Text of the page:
Biologics are a promising treatment option for juvenile idiopathic arthritis (JIA) but drug costs are very high compared to conventional treatment. From a socioeconomic view the additional costs of new interventions should be weighed against their incremental health benefits compared to standard care. Therefore we evaluated data on cost-effectiveness of biologics in JIA. We searched Medline, Embase, and The York Centre for Reviews and Dissemination database for relevant literature. Current data show that biologics are reducing direct and indirect healthcare costs if one excludes the costs of the drug itself. The costs of biologics are more than ten times as high as conventional drug treatment. As a result of limited data, no comparison on cost-effectiveness between biologics could be performed. Although data on long-term cost-effectiveness of biologics are lacking, the expectation is that they will be cost-effective in the long-term. The idea behind this is that biologic treatment should be administered to patients that without these drugs would incur high direct and indirect costs due to continuous severe disease resulting in irreversible disabilities. In our opinion the best cost benefit could be gained if these patients receive biologic treatment introduced early in the disease. This is in order to minimize irreversible damage to the joints and minimize need for long-term biologic therapy by early suppression of the disease. To support these hypotheses future research is needed on long-term cost-effectiveness of all biologics used in JIA.,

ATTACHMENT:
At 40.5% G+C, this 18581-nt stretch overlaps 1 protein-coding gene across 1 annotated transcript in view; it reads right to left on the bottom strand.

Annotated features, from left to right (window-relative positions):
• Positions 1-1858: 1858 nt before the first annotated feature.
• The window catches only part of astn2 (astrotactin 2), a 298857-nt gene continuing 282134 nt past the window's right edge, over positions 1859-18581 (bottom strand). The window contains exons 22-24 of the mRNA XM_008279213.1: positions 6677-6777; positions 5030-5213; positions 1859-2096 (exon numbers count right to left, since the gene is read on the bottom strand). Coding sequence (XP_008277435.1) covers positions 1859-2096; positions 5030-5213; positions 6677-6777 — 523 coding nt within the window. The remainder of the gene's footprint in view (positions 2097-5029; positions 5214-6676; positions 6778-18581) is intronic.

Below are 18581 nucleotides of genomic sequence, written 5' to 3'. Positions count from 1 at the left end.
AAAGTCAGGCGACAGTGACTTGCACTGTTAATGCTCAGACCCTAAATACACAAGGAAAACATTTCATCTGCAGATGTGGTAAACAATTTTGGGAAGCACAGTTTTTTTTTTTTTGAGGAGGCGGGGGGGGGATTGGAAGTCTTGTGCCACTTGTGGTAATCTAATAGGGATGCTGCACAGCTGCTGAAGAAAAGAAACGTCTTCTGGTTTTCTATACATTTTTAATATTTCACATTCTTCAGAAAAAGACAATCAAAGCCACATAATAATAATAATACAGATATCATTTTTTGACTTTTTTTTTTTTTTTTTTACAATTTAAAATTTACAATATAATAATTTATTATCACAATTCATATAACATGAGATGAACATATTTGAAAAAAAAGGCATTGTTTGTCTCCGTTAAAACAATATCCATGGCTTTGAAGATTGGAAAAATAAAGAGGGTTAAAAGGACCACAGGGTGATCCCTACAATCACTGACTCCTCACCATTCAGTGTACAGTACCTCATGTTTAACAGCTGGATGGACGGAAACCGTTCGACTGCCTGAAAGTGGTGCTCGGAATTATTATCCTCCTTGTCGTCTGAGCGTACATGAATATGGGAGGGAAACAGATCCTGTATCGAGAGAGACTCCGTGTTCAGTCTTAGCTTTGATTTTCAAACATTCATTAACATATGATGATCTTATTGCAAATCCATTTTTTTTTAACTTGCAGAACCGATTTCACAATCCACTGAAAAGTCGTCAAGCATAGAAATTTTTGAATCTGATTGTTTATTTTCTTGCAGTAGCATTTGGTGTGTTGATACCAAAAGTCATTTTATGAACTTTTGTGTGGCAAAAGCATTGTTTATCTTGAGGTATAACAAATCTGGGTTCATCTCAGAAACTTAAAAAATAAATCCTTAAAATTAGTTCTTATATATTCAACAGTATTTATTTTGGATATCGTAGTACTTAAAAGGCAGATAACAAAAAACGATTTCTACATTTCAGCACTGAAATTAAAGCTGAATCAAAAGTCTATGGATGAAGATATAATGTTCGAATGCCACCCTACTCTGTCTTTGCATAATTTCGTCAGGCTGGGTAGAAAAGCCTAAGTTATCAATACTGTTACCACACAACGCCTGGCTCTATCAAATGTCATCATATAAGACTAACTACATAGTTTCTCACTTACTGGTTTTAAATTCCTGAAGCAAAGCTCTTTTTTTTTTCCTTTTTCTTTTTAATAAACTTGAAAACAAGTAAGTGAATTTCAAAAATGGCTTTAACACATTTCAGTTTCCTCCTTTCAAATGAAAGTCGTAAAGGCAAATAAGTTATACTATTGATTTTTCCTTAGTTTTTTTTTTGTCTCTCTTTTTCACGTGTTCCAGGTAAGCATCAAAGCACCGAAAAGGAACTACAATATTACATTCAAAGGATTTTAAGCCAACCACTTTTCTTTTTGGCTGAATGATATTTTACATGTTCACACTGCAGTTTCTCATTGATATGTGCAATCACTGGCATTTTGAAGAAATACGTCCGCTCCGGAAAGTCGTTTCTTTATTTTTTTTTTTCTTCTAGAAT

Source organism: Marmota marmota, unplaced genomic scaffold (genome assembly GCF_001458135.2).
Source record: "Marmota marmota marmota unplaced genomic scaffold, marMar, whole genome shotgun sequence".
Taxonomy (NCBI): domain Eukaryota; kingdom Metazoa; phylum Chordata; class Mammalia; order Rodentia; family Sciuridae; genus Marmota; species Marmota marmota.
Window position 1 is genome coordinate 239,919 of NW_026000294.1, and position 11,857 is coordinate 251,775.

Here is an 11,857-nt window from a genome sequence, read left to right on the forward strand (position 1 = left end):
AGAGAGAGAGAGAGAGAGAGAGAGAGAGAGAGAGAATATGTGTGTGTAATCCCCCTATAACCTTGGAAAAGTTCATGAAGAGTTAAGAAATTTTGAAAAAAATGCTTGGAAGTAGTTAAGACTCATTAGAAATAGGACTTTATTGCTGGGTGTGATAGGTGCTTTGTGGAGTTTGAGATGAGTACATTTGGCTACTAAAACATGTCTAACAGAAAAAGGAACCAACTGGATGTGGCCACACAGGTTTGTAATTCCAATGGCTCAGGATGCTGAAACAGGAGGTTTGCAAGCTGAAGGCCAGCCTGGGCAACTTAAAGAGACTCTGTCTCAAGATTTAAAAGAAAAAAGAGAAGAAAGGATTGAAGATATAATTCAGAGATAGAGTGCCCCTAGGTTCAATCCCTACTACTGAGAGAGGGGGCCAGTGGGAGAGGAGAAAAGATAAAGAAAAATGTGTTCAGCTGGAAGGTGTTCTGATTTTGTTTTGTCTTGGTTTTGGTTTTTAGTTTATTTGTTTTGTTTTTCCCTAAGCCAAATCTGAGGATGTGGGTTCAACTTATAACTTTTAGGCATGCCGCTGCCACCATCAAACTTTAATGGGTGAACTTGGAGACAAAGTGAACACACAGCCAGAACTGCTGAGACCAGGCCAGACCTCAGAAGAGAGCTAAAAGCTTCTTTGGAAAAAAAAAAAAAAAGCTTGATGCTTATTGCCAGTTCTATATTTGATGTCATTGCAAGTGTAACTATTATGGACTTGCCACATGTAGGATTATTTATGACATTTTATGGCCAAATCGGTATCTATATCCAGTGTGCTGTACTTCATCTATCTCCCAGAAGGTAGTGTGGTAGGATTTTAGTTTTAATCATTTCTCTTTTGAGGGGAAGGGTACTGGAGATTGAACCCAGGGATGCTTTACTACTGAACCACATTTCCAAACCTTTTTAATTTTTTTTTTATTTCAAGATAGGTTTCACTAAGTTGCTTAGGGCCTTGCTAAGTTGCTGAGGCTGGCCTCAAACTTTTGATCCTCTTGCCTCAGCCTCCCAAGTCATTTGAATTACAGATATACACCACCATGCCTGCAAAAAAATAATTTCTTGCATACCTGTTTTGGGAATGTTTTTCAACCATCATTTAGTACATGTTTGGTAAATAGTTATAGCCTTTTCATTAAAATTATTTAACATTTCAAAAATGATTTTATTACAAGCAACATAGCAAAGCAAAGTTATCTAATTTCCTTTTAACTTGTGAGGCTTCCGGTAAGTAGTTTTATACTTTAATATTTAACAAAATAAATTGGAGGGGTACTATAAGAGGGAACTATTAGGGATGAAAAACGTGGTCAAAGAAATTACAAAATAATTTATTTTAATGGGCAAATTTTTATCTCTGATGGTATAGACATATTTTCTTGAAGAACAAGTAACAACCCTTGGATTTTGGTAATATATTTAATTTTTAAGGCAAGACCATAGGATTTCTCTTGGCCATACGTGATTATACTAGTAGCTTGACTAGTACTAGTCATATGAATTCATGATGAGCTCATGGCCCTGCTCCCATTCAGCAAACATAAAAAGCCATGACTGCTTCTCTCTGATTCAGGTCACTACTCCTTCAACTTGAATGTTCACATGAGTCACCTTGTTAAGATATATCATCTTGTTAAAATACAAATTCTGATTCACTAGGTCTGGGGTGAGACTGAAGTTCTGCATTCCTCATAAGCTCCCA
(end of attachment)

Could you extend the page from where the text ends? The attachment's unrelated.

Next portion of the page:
Paediatric Drugs
Erasmus MC: University Medical Center Rotterdam

Prince, F.H.M, & van Suijlekom-Smit, L.W.A. (2013). Cost of biologics in the treatment of juvenile idiopathic arthritis: A factor not to be overlooked. Paediatric Drugs, 15(4), 271–280. doi:10.1007/s40272-013-0023-7